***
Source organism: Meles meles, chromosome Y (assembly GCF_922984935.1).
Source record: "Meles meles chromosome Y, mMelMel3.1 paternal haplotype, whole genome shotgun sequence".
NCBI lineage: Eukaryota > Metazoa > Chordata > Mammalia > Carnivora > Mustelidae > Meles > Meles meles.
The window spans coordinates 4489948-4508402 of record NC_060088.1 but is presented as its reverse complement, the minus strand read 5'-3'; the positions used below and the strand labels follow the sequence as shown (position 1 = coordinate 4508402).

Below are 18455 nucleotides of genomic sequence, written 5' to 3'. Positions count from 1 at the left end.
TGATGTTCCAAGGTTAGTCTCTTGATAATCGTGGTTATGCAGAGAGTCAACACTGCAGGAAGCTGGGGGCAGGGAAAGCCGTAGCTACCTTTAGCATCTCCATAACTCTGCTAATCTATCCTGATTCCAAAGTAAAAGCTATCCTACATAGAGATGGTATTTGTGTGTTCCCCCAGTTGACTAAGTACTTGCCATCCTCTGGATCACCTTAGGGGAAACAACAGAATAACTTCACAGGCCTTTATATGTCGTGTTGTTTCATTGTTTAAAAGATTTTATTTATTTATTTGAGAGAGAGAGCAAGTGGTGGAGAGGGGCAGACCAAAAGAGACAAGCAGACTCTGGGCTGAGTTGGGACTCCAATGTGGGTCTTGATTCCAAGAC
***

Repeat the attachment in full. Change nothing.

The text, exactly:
Source organism: Meles meles, chromosome Y (assembly GCF_922984935.1).
Source record: "Meles meles chromosome Y, mMelMel3.1 paternal haplotype, whole genome shotgun sequence".
NCBI lineage: Eukaryota > Metazoa > Chordata > Mammalia > Carnivora > Mustelidae > Meles > Meles meles.
The window spans coordinates 4489948-4508402 of record NC_060088.1 but is presented as its reverse complement, the minus strand read 5'-3'; the positions used below and the strand labels follow the sequence as shown (position 1 = coordinate 4508402).

Below are 18455 nucleotides of genomic sequence, written 5' to 3'. Positions count from 1 at the left end.
TGATGTTCCAAGGTTAGTCTCTTGATAATCGTGGTTATGCAGAGAGTCAACACTGCAGGAAGCTGGGGGCAGGGAAAGCCGTAGCTACCTTTAGCATCTCCATAACTCTGCTAATCTATCCTGATTCCAAAGTAAAAGCTATCCTACATAGAGATGGTATTTGTGTGTTCCCCCAGTTGACTAAGTACTTGCCATCCTCTGGATCACCTTAGGGGAAACAACAGAATAACTTCACAGGCCTTTATATGTCGTGTTGTTTCATTGTTTAAAAGATTTTATTTATTTATTTGAGAGAGAGAGCAAGTGGTGGAGAGGGGCAGACCAAAAGAGACAAGCAGACTCTGGGCTGAGTTGGGACTCCAATGTGGGTCTTGATTCCAAGAC